News & Views | Published:

NEUROMUSCULAR DISEASE

Why dystrophin quantification is key in the eteplirsen saga

Nature Reviews Neurologyvolume 14pages454456 (2018) | Download Citation

Eteplirsen, a compound designed to restore dystrophin in patients with Duchenne muscular dystrophy, controversially received approval by the FDA in 2016. Owing to limited clinical data, the approval was based on eteplirsen’s effect on dystrophin expression. Now, the dystrophin quantification results have been published, and although low levels of dystrophin expression are shown, the quantification remains debatable.

Access optionsAccess options

Rent or Buy article

Get time limited or full article access on ReadCube.

from$8.99

All prices are NET prices.

References

  1. 1.

    Aartsma-Rus, A. & Krieg, A. M. FDA approves eteplirsen for Duchenne muscular dystrophy: the next chapter in the eteplirsen saga. Nucleic Acid. Ther. 27, 1–3 (2017).

  2. 2.

    Charleston, J. S. et al. Eteplirsen treatment for Duchenne muscular dystrophy: exon skipping and dystrophin production. Neurology https://doi.org/10.1212/WNL.0000000000005680 (2018).

  3. 3.

    Schnell, F. et al. Development of a validated Western blot method for quantification of human dystrophin protein used in phase II and III clinical trials of eteplirsen for the treatment of Duchenne muscular dystrophy (DMD) (P5.105). Neurology 88, S16 (2017).

  4. 4.

    Anthony, K. et al. Dystrophin quantification: biological and translational research implications. Neurology 83, 2062–2069 (2014).

  5. 5.

    Arechavala-Gomeza, V. et al. Revertant fibres and dystrophin traces in Duchenne muscular dystrophy: implication for clinical trials. Neuromuscul. Disord. 20, 295–301 (2010).

  6. 6.

    van Putten, M. et al. Low dystrophin levels increase survival and improve muscle pathology and function in dystrophin/utrophin double-knockout mice. FASEB J. 27, 2484–2495 (2013).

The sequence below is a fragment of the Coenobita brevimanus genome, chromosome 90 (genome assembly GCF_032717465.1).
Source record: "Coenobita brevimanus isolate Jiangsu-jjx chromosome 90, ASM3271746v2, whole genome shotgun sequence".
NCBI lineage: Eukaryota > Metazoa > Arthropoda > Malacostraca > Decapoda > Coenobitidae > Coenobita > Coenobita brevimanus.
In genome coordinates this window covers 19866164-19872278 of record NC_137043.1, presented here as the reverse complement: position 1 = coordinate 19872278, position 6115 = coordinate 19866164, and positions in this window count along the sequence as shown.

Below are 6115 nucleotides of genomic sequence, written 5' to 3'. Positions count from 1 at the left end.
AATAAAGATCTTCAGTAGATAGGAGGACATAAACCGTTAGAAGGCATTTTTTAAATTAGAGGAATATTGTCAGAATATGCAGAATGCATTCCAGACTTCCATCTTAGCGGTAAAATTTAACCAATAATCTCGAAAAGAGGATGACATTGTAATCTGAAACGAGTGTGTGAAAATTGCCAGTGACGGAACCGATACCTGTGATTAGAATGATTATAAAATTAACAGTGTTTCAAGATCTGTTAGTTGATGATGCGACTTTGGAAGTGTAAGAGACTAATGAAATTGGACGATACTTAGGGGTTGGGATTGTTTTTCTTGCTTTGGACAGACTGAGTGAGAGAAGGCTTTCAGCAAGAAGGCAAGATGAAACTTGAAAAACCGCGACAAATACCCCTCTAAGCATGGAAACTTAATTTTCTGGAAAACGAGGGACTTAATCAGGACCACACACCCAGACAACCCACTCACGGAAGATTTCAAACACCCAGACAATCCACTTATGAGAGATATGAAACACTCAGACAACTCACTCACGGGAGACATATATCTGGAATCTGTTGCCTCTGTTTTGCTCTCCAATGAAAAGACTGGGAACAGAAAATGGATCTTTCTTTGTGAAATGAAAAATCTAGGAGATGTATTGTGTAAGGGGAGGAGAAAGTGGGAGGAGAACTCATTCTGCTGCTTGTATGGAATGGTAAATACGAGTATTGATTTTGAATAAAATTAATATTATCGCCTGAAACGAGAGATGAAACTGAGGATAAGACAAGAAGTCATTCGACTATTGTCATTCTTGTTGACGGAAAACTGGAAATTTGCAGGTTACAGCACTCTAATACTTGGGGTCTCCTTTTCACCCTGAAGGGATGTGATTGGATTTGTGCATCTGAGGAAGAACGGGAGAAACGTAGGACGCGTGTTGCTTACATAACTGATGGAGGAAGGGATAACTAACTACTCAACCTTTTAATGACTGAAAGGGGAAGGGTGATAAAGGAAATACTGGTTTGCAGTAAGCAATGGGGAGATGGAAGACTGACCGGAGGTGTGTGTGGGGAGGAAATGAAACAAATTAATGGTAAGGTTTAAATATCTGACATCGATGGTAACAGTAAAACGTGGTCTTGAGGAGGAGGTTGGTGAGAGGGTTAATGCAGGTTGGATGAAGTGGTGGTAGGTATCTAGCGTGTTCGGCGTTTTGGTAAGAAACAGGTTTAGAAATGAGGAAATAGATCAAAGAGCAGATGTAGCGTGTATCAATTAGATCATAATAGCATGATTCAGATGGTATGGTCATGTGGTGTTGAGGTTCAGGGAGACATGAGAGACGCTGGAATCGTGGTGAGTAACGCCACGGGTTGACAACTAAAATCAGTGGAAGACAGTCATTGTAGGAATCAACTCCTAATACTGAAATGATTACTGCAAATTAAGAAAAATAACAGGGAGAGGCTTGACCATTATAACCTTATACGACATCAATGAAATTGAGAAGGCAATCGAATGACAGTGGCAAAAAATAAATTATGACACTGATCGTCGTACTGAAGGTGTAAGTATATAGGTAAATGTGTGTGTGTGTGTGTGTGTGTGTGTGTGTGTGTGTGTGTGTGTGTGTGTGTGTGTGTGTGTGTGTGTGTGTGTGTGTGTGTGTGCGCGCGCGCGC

Download references

Author information

Affiliations

  1. Department of Human Genetics, Leiden University Medical Center, Leiden, Netherlands

    • Annemieke Aartsma-Rus
  2. Neuromuscular Disorders Group, Biocruces Health Research Institute, Barakaldo, Spain

    • Virginia Arechavala-Gomeza

Authors

  1. Search for Annemieke Aartsma-Rus in:

  2. Search for Virginia Arechavala-Gomeza in:

Competing interests

A.-A.R. discloses being employed by Leiden University Medical Center (LUMC), which has patents on exon skipping technology, some of which has been licensed to BioMarin and subsequently sublicensed to Sarepta. As co-inventor of some of these patents A.-A.R. is entitled to a share of royalties. A.-A.R. further discloses being ad hoc consultant for PTC Therapeutics, BioMarin Pharmaceuticals Inc., Global Guidepoint and GLG consultancy, Grunenthal, Wave and BioClinica, having been a member of the Duchenne Network Steering Committee (BioMarin) and being a member of the scientific advisory boards of ProQR, MirrX therapeutics and Philae Pharmaceuticals. Remuneration for these activities is paid to LUMC. LUMC also received speaker honoraria from PTC Therapeutics and BioMarin Pharmaceuticals. V.A.G. has no competing interests.

Corresponding author

Correspondence to Annemieke Aartsma-Rus.

About this article

Publication history

Published

DOI

https://doi.org/10.1038/s41582-018-0033-8

Newsletter Get the most important science stories of the day, free in your inbox. Sign up for Nature Briefing